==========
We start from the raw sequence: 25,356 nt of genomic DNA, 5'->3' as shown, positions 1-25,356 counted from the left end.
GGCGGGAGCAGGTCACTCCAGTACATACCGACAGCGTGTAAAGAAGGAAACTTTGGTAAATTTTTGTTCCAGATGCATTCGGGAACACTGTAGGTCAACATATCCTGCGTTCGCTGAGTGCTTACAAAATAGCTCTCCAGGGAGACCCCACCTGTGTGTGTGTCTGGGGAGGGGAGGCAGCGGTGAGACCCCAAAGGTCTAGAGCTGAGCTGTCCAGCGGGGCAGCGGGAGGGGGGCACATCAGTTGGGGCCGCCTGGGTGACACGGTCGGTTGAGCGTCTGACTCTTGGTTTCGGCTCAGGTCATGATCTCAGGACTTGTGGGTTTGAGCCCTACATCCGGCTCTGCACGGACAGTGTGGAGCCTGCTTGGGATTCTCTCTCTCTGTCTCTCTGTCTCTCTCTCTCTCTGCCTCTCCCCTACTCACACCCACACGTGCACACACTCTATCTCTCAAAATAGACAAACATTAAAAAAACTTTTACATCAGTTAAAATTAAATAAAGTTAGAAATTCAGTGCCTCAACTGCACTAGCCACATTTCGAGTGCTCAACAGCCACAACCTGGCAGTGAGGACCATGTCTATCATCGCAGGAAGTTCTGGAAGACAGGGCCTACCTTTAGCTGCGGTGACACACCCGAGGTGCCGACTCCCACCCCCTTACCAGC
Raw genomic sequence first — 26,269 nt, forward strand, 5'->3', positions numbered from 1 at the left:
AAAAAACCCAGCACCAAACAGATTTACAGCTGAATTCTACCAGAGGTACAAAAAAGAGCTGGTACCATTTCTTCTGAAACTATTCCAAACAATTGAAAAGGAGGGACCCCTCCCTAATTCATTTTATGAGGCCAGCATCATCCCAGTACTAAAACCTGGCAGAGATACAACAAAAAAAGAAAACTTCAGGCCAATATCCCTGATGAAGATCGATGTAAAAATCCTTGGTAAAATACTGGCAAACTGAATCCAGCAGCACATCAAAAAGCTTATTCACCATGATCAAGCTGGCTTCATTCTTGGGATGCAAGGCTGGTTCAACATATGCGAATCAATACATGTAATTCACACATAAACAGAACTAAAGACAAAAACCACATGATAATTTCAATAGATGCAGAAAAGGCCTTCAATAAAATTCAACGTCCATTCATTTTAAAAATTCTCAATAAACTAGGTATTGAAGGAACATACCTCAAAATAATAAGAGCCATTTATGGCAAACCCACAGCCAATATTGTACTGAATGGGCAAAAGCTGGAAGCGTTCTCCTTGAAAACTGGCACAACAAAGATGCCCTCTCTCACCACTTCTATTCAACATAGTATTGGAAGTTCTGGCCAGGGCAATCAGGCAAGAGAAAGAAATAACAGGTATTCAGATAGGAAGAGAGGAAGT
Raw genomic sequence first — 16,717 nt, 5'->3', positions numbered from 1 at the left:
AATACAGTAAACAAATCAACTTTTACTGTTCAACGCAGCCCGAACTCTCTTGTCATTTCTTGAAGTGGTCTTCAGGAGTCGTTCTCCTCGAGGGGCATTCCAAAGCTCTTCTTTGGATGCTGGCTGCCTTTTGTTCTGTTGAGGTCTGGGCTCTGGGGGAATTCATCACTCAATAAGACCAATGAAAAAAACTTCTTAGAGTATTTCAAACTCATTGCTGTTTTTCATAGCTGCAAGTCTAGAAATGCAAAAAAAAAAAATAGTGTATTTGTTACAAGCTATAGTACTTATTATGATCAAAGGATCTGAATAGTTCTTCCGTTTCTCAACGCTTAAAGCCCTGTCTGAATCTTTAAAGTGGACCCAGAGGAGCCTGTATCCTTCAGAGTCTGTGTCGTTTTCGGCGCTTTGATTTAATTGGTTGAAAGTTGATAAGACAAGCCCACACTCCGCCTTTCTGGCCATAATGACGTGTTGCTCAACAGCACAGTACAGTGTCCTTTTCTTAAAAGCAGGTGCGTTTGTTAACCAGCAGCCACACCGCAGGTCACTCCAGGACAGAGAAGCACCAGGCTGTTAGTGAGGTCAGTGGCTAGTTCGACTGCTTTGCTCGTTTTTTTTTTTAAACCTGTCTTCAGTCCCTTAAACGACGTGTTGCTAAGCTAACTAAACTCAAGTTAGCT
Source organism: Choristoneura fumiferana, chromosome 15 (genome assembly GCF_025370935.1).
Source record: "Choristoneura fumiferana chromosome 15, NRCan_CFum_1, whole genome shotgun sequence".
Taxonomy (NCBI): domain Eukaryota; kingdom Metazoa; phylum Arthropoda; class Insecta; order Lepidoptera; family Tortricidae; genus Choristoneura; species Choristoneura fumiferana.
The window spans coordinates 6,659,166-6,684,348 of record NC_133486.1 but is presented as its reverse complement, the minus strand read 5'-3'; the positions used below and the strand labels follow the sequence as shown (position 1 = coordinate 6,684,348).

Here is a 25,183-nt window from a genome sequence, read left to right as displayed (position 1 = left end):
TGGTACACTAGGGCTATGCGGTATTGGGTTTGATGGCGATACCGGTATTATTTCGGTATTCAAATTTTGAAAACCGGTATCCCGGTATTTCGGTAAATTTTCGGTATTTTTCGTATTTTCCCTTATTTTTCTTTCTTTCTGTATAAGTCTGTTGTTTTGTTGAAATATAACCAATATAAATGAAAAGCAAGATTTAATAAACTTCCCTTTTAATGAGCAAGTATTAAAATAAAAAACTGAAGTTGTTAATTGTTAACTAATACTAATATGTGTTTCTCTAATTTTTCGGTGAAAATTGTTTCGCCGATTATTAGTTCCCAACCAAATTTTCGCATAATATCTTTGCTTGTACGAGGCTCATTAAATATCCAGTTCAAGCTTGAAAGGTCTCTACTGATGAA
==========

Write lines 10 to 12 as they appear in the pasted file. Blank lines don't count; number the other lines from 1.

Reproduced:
The window spans coordinates 6,659,166-6,684,348 of record NC_133486.1 but is presented as its reverse complement, the minus strand read 5'-3'; the positions used below and the strand labels follow the sequence as shown (position 1 = coordinate 6,684,348).

Here is a 25,183-nt window from a genome sequence, read left to right as displayed (position 1 = left end):
TGGTACACTAGGGCTATGCGGTATTGGGTTTGATGGCGATACCGGTATTATTTCGGTATTCAAATTTTGAAAACCGGTATCCCGGTATTTCGGTAAATTTTCGGTATTTTTCGTATTTTCCCTTATTTTTCTTTCTTTCTGTATAAGTCTGTTGTTTTGTTGAAATATAACCAATATAAATGAAAAGCAAGATTTAATAAACTTCCCTTTTAATGAGCAAGTATTAAAATAAAAAACTGAAGTTGTTAATTGTTAACTAATACTAATATGTGTTTCTCTAATTTTTCGGTGAAAATTGTTTCGCCGATTATTAGTTCCCAACCAAATTTTCGCATAATATCTTTGCTTGTACGAGGCTCATTAAATATCCAGTTCAAGCTTGAAAGGTCTCTACTGATGAA